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A place so beautiful and tranquil that it pierces the very depth of your soul. IT is the ultimate in chill and comfort.
<Davidz> Peace
by Pablo February 08, 2003
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Sneem (Irish: An tSnaidhm) is a town situated on the Iveragh Peninsula (part of the Ring of Kerry) in County Kerry in the southwest of Ireland. It lies on the estuary of the River Sneem. National route N70 runs through the town.

The Irish name for the town "An tSnaidhm" translates into the English "The Knot". There are several explanations as to why a "knot" would be relevant for this small Kerry village. First, and most obviously, the Sneem river flows through the village and it is said that a knot-like swirling takes place when the river meets the currents of Kenmare Bay in the estuary just below the village. Sneem village comprises 2 squares, North and South. There is a bridge in the middle of the village which if looked at from an aerial perspective acts as a knot between the two village squares. A less common explanation is that Sneem is the knot in the famed Ring of Kerry scenic tourist drive. In order to complete the Ring of Kerry one must pass through the village of Sneem so therefore Sneem could be viewed as "the knot".

A book, Sneem The Knot in the Ring, details the area's history.
Bridge near town square

In March 1978 Sneem was the venue for the state funeral for former President Cearbhall ร“ Dรกlaigh who resided in the area prior to his death.

There are a number of common Irish names associated with Sneem, including Sullivan and O'Sullivan. Because there can be many O'Sullivans, locals append words to differentiate between them for example O'Sullivan-Mountain.

Former French President Charles de Gaulle visited here on numerous occasions and there is a sculpture commemorating this in the village.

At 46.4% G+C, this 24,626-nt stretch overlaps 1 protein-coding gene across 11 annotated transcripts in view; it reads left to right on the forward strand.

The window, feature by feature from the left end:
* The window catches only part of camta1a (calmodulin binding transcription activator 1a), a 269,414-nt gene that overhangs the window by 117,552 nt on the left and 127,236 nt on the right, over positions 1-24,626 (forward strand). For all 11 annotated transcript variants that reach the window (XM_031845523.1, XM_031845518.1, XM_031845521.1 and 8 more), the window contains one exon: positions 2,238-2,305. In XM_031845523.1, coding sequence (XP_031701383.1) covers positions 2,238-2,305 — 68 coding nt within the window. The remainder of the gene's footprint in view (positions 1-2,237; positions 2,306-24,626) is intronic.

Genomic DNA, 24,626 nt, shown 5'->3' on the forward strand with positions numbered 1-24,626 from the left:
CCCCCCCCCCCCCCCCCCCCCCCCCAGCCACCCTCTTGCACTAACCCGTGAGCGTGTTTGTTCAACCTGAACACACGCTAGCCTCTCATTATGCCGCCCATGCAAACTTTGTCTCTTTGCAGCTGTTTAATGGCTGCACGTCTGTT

The village of Sneem is a treasure trove of international sculpture, accessible to all, free of charge, throughout the year. The work of Vivienne Roche, Alan Hall, Tamara Rikman and a panda sculpture donated by the Peoples Republic of China can be seen in various locations. "The Risen Christ" by Brother Joseph McNally is located in the grounds of St. Michael's Church and the goddess Isis donated by the people of Egypt stands at "The Way The Fairies Went". "The Way The Fairies Went" is a collection of buildings designed by Kerry sculptor James Scanlon, and executed by local stoneworkers located overlooking the Sneem River near St. Michael's Church. It was financed by the Arts Council of Ireland as a result of Sneem winning the National Tidy Towns Award in 1987. The entire project was completed in 1989-90. The buildings won the National Landscape Award in 1997.

The legendary Casey family of rowers and wrestlers were all from Sneem; the most famous was Steve 'Crusher' Casey who emigrated to America in 1936. He was both NWA and AWA heavyweight wrestling champion of the world a total of five separate times between 1938 and 1947. On one occasion he held the title for just a few weeks before being defeated. In 1982 he received the Irish Hall Of Fame Award, presented by Olympic gold medallist Ronnie Delaney. There is a statue commemorating him in the village.

William Melville, the first head of the British Secret Service, was born at nearby Direenaclaurig Cross.

The Gaelic footballer Ronan Hussey, who was a member of the Kerry senior football panel, is a native of Sneem and still plays with Sneem GAA.

In 2000, a time capsule was buried in the centre of the town. It will be opened in 2100.
I am going to Sneem....
by Moiret-sur-loing July 06, 2009
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